Mari Yoshihara. Embracing the East: White Women and American Orientalism. New York: Oxford University Press, 2003. v + 242 pp. $29.95 (paper), ISBN 978-0-19-514534-2; $71.50 (cloth), ISBN 978-0-19-514533-5.
Reviewed by Alexandra Epstein (Department of History, University of California, Irvine)
Published on H-Women (June, 2004)
Women's Visions of East Asia
In recent years, there have been a number of important interdisciplinary studies concerning the historical development of Americans' perceptions and representations of Asia. John Kuo Wei Tchen and Christian Klein are just two scholars who have contributed to the burgeoning historiography on American Orientalism, a discourse (revised from the concept developed by the late Edward Said) that sets the United States apart from Asia by subordinating the latter. This new literature shows that American imperialism has not been benign but rather a force in the domination of Asia-Pacific peoples. While this new literature improves our understanding of Americans' visions of Asia and the U.S. imperial project in the Asian Pacific, it does not specifically address white women's role in the discourse. In Embracing the East, Mari Yoshihara, an associate professor in the American Studies Department at the University of Hawaii, enhances our understanding of American Orientalism as it pertains to China and Japan, by exploring white women's participation in the discourse. Yoshihara draws on methodologies from literary analysis and cultural studies framed with historical contextualization. She argues that during the period from the 1870s to the 1940s, as the United States developed its informal empire in the Asia-Pacific, middle- and upper-class white women were significant players in the perpetuation and complication of American Orientalism. In some cases, they were complicit in U.S. imperialism, in other situations, they criticized it.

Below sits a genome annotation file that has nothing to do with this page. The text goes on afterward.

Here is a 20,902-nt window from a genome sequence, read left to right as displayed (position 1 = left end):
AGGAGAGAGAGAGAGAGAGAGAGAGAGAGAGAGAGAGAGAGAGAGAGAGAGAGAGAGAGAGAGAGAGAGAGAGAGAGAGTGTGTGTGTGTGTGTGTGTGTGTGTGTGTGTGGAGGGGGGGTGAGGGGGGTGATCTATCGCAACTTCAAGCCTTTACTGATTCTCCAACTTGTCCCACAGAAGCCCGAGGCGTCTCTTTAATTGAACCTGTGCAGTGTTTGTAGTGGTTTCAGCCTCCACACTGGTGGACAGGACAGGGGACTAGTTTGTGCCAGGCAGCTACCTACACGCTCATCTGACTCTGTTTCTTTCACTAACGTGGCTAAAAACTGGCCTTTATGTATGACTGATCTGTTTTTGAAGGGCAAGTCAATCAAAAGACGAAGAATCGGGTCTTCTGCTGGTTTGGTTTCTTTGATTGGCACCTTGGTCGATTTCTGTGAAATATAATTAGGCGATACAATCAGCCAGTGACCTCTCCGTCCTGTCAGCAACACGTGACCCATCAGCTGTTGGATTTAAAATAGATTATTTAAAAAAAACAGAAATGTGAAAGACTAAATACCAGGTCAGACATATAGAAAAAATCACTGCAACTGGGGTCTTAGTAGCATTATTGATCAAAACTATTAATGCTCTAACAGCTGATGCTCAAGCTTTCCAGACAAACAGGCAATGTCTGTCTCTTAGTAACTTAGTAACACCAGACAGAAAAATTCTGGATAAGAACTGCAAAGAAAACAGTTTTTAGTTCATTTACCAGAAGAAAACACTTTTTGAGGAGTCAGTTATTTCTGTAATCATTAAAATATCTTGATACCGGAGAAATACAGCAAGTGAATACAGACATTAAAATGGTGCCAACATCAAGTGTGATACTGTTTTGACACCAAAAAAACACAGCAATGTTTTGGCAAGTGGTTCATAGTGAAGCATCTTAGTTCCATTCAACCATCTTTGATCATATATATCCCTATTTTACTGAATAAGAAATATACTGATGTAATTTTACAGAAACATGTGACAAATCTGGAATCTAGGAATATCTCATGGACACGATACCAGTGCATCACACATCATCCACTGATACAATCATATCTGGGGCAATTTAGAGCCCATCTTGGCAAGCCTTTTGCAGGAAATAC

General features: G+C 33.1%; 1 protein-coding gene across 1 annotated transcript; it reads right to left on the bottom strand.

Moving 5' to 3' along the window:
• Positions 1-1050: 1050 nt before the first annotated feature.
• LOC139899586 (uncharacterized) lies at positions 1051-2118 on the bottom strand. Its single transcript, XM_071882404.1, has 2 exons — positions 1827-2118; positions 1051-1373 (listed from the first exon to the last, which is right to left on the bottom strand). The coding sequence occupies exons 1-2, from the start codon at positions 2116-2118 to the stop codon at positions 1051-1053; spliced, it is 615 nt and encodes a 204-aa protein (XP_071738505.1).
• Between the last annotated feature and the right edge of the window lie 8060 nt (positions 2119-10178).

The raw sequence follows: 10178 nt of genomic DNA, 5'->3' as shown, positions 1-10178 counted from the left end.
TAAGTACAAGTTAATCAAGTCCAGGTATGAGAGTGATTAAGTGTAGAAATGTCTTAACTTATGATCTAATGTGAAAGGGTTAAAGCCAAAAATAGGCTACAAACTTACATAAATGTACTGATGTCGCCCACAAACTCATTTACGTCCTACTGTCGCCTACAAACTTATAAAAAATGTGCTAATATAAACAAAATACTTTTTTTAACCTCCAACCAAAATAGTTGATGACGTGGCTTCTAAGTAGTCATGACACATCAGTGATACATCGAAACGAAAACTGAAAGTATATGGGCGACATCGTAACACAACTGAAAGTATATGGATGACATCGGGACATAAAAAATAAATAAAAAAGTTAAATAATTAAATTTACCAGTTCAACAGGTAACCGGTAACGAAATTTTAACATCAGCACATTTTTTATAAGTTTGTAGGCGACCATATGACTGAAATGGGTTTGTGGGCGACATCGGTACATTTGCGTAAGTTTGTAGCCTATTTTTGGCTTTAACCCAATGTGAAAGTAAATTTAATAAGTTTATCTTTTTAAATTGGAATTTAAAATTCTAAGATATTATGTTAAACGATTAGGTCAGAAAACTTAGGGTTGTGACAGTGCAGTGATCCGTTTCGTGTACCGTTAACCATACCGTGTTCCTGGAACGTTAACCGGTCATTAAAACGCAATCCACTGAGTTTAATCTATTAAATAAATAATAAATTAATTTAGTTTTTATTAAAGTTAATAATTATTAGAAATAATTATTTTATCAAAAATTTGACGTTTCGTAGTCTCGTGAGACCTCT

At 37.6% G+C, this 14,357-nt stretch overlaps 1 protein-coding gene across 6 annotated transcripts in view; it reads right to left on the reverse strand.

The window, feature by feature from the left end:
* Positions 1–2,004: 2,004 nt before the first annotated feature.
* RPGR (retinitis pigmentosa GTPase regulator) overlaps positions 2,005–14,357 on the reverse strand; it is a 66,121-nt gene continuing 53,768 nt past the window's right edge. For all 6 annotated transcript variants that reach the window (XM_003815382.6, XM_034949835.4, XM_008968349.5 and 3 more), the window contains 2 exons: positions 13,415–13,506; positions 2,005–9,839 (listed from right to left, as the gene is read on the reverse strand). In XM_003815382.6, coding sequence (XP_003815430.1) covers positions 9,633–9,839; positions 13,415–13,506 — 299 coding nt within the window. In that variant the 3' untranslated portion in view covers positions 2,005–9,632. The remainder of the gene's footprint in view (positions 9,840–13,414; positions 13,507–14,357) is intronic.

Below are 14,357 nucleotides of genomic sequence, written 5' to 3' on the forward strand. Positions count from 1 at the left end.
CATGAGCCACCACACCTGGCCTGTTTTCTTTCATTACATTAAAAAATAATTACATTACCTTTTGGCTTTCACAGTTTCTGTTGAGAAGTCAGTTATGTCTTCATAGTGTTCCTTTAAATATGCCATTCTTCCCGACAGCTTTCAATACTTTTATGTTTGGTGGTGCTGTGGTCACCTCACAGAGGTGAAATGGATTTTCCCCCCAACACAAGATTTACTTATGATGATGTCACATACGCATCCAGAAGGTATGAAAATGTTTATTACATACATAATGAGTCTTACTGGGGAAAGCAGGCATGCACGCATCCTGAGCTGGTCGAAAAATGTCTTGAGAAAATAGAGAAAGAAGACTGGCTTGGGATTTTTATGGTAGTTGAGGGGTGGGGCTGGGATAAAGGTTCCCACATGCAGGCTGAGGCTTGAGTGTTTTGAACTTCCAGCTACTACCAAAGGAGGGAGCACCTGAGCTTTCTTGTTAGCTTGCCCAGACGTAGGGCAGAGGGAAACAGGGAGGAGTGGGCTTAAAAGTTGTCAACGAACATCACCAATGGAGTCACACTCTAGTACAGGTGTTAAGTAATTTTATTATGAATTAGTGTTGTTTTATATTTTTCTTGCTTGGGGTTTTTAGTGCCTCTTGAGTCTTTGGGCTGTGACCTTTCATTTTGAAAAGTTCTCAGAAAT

According to Yoshihara, this exceptional form of Orientalism created a binary that subordinated Asia and privileged the United States. It also gendered the "East" as feminine and the "West" as masculine. In a compact yet highly nuanced book, Yoshihara contends that in their engagement with Asia through the discourse, white women found themselves the "other" in the "East." White women benefited from this cultural imperialism in that they "gained material and affective power both in relation to American society and vis-à-vis Asian subjects, which brought new meanings to their identities as American women" (p. 6). To support her argument, Yoshihara provides readers with a variety of illuminating "diverse modes and sites" within which white women, as consumers of "Asian" objects, students of cultural texts, and popular and scholarly writers about Asia, contributed to a gendered construction of Orientalism (p. 10).